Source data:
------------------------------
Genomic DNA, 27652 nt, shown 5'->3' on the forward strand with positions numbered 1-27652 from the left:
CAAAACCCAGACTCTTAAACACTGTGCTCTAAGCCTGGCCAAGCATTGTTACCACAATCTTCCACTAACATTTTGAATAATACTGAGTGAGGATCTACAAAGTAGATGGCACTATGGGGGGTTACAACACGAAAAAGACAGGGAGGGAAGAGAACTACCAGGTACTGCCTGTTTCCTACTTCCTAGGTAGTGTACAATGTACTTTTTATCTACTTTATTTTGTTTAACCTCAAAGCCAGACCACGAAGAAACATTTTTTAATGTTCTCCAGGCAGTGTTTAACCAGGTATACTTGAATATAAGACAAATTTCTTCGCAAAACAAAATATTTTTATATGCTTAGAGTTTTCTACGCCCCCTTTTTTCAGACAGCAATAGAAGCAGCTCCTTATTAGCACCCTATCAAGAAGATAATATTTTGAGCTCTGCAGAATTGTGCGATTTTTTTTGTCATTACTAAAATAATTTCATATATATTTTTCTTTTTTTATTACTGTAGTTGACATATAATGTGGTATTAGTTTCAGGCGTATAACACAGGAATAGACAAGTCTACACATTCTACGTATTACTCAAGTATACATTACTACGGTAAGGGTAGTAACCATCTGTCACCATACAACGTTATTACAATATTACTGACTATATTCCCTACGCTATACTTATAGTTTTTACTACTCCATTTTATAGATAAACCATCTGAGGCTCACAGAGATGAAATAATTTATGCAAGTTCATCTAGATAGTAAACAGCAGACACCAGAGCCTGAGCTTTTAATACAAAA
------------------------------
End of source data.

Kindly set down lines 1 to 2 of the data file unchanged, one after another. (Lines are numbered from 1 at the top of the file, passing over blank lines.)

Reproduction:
Genomic DNA, 27652 nt, shown 5'->3' on the forward strand with positions numbered 1-27652 from the left:
CAAAACCCAGACTCTTAAACACTGTGCTCTAAGCCTGGCCAAGCATTGTTACCACAATCTTCCACTAACATTTTGAATAATACTGAGTGAGGATCTACAAAGTAGATGGCACTATGGGGGGTTACAACACGAAAAAGACAGGGAGGGAAGAGAACTACCAGGTACTGCCTGTTTCCTACTTCCTAGGTAGTGTACAATGTACTTTTTATCTACTTTATTTTGTTTAACCTCAAAGCCAGACCACGAAGAAACATTTTTTAATGTTCTCCAGGCAGTGTTTAACCAGGTATACTTGAATATAAGACAAATTTCTTCGCAAAACAAAATATTTTTATATGCTTAGAGTTTTCTACGCCCCCTTTTTTCAGACAGCAATAGAAGCAGCTCCTTATTAGCACCCTATCAAGAAGATAATATTTTGAGCTCTGCAGAATTGTGCGATTTTTTTTGTCATTACTAAAATAATTTCATATATATTTTTCTTTTTTTATTACTGTAGTTGACATATAATGTGGTATTAGTTTCAGGCGTATAACACAGGAATAGACAAGTCTACACATTCTACGTATTACTCAAGTATACATTACTACGGTAAGGGTAGTAACCATCTGTCACCATACAACGTTATTACAATATTACTGACTATATTCCCTACGCTATACTTATAGTTTTTACTACTCCATTTTATAGATAAACCATCTGAGGCTCACAGAGATGAAATAATTTATGCAAGTTCATCTAGATAGTAAACAGCAGACACCAGAGCCTGAGCTTTTAATACAAAA